and a lack of indication as to whether the veterans had sustained injuries during deployment or were using pain medication at the time of the survey.
A similar study by Cherry et al. (2001a,b) 6-8 years after the Gulf War also used a pain manikin to identify whether and where veterans had experienced pain for at least 24 hours in the preceding month. Among the 9588 male and female UK Gulf War veterans in all service branches, 12.2% reported widespread pain on a manikin compared with 6.5% of 4790 nondeployed veterans; widespread pain was considered to be present if the manikin showed axial skeletal and contralateral body pain. CWP was associated with exposure to insect repellent, medical attention, and side effects of nerve-agent prophylaxis.
Several studies have reviewed the presence of chronic pain in veterans, but the definition of chronic pain varied with the study (Hyams et al., 1996; Kuzma and Black, 2006; Thomas et al., 2006). Kuzma and Black (2006) noted that many studies of Gulf War veterans reported increased pain symptoms that could be clustered into CWP, but the terminology used in the studies was not consistent and included joint pain and general aches and pain; these pain clusters may or may not have met the ACR criteria for CWP.
The diagnosis of fibromyalgia is based entirely on symptoms and physical examination; there are no pathologic or laboratory tests with which to confirm it. Among the available cross-sectional studies that include both Gulf War deployed and nondeployed veterans, only Eisen and colleagues (2005) used the full ACR case definition of fibromyalgia, including criteria based on physical examination. The study by Smith and colleagues (2000) found no association between Gulf War deployment and hospitalization for fibromyalgia. That finding does not appear inconsistent with positive findings in the Eisen et al. study, in that few cases of fibromyalgia are severe enough to warrant hospitalization. Notably, the prevalence of a diagnosis of fibromyalgia in the Eisen et al. study is about 300 times the prevalence of hospitalization for fibromyalgia in the Smith et al. study. Two secondary studies from Iowa and Canada both found significantly increased fibromyalgia symptoms among deployed veterans compared with nondeployed veterans, but lacked a physical examination to enable the use of the full criteria for diagnosis. In conclusion, largely on the basis of the Eisen et al. study, which used the criteria of the ACR for diagnosis of fibromyalgia but could have been subject to unrecognized selection bias, there is a higher prevalence of fibromyalgia among deployed Gulf War veterans than among nondeployed veterans.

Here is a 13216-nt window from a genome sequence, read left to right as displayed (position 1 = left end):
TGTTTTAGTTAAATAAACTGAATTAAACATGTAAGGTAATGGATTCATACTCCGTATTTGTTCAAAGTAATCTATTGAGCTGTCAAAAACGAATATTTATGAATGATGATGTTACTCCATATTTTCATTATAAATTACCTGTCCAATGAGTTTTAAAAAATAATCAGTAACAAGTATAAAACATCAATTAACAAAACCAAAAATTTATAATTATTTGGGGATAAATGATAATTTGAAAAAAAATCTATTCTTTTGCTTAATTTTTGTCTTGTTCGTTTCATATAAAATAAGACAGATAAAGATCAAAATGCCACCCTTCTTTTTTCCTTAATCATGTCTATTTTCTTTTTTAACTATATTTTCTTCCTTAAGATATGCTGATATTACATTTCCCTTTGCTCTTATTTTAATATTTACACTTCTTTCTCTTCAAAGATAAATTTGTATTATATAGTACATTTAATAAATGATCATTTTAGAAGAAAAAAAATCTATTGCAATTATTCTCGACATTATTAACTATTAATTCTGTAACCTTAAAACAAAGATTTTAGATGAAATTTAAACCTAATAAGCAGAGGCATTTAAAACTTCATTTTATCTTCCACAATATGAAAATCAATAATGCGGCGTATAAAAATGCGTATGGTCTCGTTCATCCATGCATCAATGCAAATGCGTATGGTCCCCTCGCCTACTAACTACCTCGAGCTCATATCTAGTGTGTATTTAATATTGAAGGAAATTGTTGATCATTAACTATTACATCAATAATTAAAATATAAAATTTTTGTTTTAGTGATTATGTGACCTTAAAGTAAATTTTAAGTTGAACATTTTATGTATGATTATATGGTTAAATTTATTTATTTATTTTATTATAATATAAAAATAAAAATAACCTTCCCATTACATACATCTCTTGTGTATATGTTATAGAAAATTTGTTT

The committee reviewed one primary study and three secondary studies on Gulf War deployment and CWP. Although each of the studies found a higher prevalence of CWP in deployed than nondeployed veterans, all had considerable limitations. In Ang et al. (2006), the prevalence of CWP was found to increase both with increased combat exposure and with increased perception of life stress at the time of deployment; the study is limited in that only veterans with no pain 5 years after the conflict were evaluated 10 years after the conflict. The Stimpson et al. study (2006) also found an increase in CWP associated with deployment. The other two secondary studies also showed more CWP in deployed than in nondeployed veterans.
The committee concludes that there is limited but suggestive evidence of an association between deployment to the Gulf War and both fibromyalgia and chronic widespread pain.